Being money smart starts with saving. In honor of Money Smart Week—a campaign that places a priority on managing personal finances—we offer some timeless tips on making your money work for you. Kerri Trecker, community outreach and educational representative at…
When you need to move a large amount of money, a wire transfer (aka: wiring money) can be a safe and smart option.
It allows you to electronically transfer money from one financial institution to another.
But there are some things to keep in mind when utilizing this service. Here are five of them:
5 Things You Should Know About Wiring Money
|1| Know when to use a wire transfer.
Wire transfers are generally used when you need to send a larger amount of money to someone, either internationally or within the United States, or to pay off a loan, says Ashley Schultz, accounting supervisor at Dupaco Community Credit Union’s Pennsylvania branch in Dubuque, Iowa.
If the recipient doesn’t use Dupaco, and you need to send a large amount of money, wiring the funds can be a safer alternative than mailing a check or cashier’s check, Schultz says. That’s because fraudsters can intercept mail and use cashier’s checks to create counterfeit checks.
Wire transfers typically carry a fee, so you’ll want to know in advance how much the service will cost you and the recipient.
|2| Have the recipient’s information ready.
When you wire money, you’ll need to provide the following information to Dupaco:
- Receiving bank name, address, ABA number and any special wiring instructions.
- Beneficiary name, address and account number.
- Dollar amount of wire transfer.
- A physical address for the financial institution, sender and beneficiary for foreign wire transfers.
|3| Be on alert for scams.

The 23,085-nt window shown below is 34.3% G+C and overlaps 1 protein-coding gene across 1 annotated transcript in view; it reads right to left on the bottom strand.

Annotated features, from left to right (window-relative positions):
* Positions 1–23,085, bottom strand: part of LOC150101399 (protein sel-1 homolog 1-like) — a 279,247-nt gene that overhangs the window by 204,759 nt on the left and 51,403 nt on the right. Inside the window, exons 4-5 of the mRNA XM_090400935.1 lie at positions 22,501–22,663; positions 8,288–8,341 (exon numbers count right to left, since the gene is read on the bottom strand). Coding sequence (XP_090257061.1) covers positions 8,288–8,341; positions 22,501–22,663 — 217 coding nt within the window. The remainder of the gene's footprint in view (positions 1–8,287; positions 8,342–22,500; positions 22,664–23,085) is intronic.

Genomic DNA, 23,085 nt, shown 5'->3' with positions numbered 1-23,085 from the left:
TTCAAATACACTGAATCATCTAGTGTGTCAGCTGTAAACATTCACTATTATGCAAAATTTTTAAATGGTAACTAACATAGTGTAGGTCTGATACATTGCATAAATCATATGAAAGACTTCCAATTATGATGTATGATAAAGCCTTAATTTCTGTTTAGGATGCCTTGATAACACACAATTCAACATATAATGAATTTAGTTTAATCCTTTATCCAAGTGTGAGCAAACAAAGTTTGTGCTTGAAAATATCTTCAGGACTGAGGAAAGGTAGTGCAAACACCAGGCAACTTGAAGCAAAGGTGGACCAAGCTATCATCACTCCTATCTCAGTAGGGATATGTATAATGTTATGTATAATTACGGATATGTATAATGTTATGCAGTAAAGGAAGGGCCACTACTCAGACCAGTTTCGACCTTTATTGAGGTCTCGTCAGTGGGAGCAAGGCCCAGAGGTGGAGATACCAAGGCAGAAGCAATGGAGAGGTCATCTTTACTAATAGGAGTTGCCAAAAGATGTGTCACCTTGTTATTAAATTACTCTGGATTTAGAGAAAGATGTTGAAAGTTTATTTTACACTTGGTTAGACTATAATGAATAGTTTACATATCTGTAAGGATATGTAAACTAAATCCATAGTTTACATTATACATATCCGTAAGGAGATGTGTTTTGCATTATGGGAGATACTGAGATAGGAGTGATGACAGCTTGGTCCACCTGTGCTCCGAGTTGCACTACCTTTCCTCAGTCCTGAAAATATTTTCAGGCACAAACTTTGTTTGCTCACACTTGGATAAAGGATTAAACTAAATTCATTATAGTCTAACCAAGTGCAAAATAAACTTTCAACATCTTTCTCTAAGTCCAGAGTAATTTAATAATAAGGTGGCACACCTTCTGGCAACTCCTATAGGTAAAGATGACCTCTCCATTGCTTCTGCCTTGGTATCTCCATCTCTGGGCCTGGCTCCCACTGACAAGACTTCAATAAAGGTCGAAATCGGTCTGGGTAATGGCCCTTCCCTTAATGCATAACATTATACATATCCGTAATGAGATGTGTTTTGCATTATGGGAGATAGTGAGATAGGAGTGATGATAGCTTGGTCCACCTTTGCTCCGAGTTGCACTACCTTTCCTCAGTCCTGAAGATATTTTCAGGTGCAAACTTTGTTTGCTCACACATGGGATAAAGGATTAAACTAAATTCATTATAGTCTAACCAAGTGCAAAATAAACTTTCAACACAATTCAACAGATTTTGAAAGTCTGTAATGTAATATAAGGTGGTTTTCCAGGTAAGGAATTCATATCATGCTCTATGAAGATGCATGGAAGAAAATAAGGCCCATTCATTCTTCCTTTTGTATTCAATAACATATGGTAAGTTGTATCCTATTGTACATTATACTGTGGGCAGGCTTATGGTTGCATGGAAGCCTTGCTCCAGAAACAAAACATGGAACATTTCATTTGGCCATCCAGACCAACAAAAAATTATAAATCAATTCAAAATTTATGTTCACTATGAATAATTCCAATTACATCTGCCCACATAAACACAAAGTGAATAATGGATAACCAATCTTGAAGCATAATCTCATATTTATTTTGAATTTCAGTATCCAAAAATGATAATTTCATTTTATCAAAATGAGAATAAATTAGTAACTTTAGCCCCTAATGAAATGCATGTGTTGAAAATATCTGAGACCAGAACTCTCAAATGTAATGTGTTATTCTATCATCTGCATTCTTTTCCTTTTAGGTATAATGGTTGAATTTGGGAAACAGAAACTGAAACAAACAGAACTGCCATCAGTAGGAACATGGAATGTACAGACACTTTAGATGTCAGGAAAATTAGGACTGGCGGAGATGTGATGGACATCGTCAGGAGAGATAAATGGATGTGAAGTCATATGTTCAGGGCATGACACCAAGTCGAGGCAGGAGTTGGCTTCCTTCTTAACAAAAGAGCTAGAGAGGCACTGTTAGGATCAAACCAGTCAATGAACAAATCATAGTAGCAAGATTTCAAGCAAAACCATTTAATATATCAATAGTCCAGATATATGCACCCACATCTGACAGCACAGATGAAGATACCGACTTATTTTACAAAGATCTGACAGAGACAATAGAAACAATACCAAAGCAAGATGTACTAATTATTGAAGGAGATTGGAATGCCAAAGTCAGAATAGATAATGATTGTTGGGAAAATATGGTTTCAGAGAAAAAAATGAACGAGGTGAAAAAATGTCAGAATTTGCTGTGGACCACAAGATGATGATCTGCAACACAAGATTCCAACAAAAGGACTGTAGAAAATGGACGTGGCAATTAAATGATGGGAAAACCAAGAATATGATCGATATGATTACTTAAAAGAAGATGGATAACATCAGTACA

Many scams involve wire or money transfers. The Federal Trade Commission cautions:
Government agencies will never ask you to pay by wiring money. Neither will legitimate businesses. If someone insists you pay by wiring money, it’s a scam. Don’t do it. Instead, report it to the Federal Trade Commission at ftc.gov/complaint or 1-877-FTC-HELP.
Here are other red flags to watch for:
- If the recipient insists the wire transfer happens immediately.
- If the recipient refuses to talk to you on the phone, insisting to only communicate via email.
“Know who you’re sending the money to,” Schultz says. “If someone is requesting money on behalf of a family member, reach out to your family member directly. It’s probably a scam.”
|4| Once you send the money, it’s gone.
Once you wire money, you can’t easily get it back, Schultz cautions.
“Be aware of that risk,” she says. “If you send the money to a fraudster, it’s not likely that you’ll get it back.”
|5| It’s not instantaneous.
Oftentimes, people assume that when they wire money, the recipient has access to it immediately. But that’s not the case.
Each financial institution has its own processing times, so the availability of the funds depends on both financial institutions’ schedules, Schultz says. The recipient usually has access to the cash in one to two business days.